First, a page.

Magnetic Island is a boat away from Townsville and they say that once you come here, you won’t want to leave. It’s a great place to hire a moke (a golf cart) and drive around the island but apart from the secluded beach of Radical Bay and the dairy-free ice-cream parlour, this island is no different to any other (unless you want to horse ride in the sea).
Fraser Island is a definite must-see. It’s a huge sand island with stunning lakes where you can drive a 4WD along the beach. This is more of a camping experience but beware of the dingos and the tiger sharks. Experience the great nightlife at Airlie Beach then take a sailing trip around the islands of the Whitsundays.
Whitehaven Beach is one of the most beautiful beaches in the world and you can see manta rays swimming along the shoreline. It’s also an ideal spot to clean any dull-looking jewellery in the crystal clear waters.
Brisbane Zoo Visit in Australia
There’s not much in Brisbane except for the late Steve Irwin’s Brisbane Zoo and a riverside park. If you need more nightlife and some surf then Surfers Paradise is the place to be with its ‘Miami feel’ and has plenty of fun for a solo traveller.
This is the place to hang out, catch some sun and take a ride in the many theme parks. Choose from Dreamworld, Movie World, Sea World or Wet ‘n’ Wild. Stay in a hostel to find others willing to come along for the ride.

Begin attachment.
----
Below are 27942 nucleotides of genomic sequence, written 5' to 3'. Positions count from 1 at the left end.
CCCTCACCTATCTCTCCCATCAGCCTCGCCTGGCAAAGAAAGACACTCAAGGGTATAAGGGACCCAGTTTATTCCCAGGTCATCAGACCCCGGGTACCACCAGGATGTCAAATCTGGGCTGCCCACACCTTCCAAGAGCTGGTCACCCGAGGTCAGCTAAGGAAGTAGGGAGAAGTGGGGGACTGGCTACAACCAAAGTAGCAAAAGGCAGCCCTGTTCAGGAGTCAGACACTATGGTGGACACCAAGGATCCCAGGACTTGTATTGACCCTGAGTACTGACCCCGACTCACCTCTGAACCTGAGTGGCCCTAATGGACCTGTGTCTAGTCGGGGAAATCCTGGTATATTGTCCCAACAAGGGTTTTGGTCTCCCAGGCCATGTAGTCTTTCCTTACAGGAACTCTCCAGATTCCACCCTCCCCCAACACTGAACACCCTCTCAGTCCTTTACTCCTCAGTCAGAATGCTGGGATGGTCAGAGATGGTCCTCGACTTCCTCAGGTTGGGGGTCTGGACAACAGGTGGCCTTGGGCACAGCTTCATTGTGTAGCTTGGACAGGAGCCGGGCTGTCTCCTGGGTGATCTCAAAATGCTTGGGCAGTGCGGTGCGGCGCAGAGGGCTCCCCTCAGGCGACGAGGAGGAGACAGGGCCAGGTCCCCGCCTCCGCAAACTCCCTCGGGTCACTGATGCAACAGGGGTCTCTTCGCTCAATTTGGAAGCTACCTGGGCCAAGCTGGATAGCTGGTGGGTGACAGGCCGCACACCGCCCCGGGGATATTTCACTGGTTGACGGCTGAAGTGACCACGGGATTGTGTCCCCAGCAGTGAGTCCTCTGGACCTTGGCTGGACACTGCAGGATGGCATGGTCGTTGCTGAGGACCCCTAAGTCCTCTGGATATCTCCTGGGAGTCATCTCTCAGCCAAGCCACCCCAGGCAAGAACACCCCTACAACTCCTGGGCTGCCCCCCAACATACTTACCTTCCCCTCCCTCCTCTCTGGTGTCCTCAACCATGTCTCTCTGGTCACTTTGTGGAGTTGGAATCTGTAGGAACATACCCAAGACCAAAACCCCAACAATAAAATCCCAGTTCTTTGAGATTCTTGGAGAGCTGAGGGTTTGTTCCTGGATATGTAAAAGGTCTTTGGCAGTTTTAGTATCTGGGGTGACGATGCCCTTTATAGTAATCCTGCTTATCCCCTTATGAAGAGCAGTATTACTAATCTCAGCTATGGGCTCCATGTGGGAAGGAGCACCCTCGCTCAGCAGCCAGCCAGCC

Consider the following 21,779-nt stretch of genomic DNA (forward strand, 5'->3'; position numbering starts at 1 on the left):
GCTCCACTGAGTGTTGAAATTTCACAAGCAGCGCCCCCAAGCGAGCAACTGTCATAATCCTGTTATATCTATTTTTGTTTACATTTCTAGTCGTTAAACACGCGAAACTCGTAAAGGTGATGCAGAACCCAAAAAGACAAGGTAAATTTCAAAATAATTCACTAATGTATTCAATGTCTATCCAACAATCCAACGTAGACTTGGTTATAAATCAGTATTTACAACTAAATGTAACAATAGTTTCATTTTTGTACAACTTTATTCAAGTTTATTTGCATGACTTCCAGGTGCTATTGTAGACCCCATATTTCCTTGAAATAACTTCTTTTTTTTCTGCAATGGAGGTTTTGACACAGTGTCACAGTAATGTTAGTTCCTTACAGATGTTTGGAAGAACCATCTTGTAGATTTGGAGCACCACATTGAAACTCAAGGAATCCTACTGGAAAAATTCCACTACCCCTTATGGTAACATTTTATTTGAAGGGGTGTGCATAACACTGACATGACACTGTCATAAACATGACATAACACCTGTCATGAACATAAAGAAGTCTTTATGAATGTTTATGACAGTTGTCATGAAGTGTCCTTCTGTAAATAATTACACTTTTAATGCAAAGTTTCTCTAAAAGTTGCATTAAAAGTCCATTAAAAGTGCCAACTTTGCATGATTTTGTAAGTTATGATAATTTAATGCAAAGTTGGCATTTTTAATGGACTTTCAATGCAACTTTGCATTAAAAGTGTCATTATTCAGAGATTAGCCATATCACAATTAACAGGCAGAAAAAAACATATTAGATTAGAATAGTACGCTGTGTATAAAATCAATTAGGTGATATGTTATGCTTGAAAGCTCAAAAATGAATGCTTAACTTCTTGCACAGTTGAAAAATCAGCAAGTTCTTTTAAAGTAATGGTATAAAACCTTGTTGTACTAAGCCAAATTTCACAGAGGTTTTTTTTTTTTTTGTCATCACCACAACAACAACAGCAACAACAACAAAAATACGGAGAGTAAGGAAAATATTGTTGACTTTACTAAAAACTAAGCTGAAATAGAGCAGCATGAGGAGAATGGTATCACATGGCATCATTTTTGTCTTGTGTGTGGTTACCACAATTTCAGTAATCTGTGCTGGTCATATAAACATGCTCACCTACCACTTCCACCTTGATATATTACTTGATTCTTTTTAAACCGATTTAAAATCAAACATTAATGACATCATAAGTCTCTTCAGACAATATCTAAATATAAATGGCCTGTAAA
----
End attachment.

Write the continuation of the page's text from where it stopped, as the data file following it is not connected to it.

Just north of Brisbane is a region called Noosa with secluded beaches and cute arty shops with plenty of restaurants around Hastings Street. The main beach is great for swimming and there are no stingers here. If you prefer the hippy scene, visit Byron Bay for its incredibly laid back vibe or take a trip to Nimbin the ‘alternative capital of Australia’ for its arty, colouful community and lost souls.
Victoria is the next territory and known for its variety of sporting events. Melbourne hosts the Australian Open, the Grand Prix, Melbourne Cup and Aussie Rules football at the MGM. It’s also the fashion capital of Australia and is great for shopping and back-street cafe culture but you’ll need a local to find its exclusive hidden nightlife.
You’ll feel more at home in Melbourne with its four seasons in one day but if you’re looking for a more holiday-feel then take the tram to St Kilda where you can sit al fresco and watch people roller blading along the promenade.
From Melbourne you can cruise along the Great Ocean Road, one of Australia’s epic drives. Bells Beach is en route and has great point breaks and was actually the setting of the film with the same name. Off the coast of Melbourne is Tasmania, which has so much to see that we’ve given it its own page.
New South Wales